Amid the coronavirus pandemic, Google on Friday recognised Hungarian physician Dr. Ignaz Semmelweis, who is widely known to be the first person who discovered the medical benefits of handwashing. In an animated doodle, Semmelweis is seen with a soap dispenser as a video showing hands being washed is played in a background.
It was on this day in 1847 that Semmelweis was appointed Chief Resident in the maternity clinic of the Vienna General Hospital, where he appealed to doctors to disinfect their hands as it would reduced the transmission of disease.
Born in Buda (now Budapest), Hungary on July 1, 1818, Dr Semmelweis completed his doctorate from the University of Vienna and got a Master’s degree in midwifery. When he began his tenure at the Vienna General Hospital in the mid 19th century, a mysterious and poorly understood infection known as “childbed fever” was leading to high mortality rates in new mothers in maternity wards across Europe.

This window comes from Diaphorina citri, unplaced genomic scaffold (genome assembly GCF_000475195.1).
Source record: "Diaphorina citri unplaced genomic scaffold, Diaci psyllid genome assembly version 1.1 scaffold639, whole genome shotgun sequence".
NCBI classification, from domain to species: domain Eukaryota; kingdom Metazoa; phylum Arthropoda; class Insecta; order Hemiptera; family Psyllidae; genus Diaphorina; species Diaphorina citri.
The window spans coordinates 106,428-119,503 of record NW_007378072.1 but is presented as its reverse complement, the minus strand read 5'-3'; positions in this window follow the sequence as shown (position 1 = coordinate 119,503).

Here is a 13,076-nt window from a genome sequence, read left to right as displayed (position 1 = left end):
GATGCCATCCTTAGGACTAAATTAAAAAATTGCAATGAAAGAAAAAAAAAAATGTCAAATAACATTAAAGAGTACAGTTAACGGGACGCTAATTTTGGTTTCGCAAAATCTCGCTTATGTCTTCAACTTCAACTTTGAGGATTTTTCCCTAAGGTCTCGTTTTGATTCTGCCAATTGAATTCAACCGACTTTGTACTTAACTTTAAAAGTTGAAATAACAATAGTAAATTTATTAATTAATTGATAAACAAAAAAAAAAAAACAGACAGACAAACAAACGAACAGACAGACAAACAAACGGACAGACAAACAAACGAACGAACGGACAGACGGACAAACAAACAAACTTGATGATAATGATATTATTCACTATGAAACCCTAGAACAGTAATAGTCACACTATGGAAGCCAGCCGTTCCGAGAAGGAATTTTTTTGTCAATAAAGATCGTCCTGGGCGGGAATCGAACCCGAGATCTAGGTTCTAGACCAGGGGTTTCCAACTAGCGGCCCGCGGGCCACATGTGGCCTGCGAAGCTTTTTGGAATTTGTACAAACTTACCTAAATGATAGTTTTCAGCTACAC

Semmelweis, who was dedicated to find the cause of the disease, investigated the infection to find that doctors were transmitting infectious material from earlier operations and autopsies to susceptible mothers through their hands. He immediately instituted a requirement that all medical staff wash their hands in between patient examinations, and as a result, infection rates in his division began to plummet.
His ideas were not always welcomed. He was ridiculed by his peers. It was only decades later that his recommendations were validated by the widespread acceptance of the “germ theory of disease.”
Today, Semmelweis is widely remembered as “the father of infection control,” credited with revolutionising not just obstetrics, but the medical field itself, informing generations beyond his own that handwashing is one of the most effective ways to prevent the spread of diseases.
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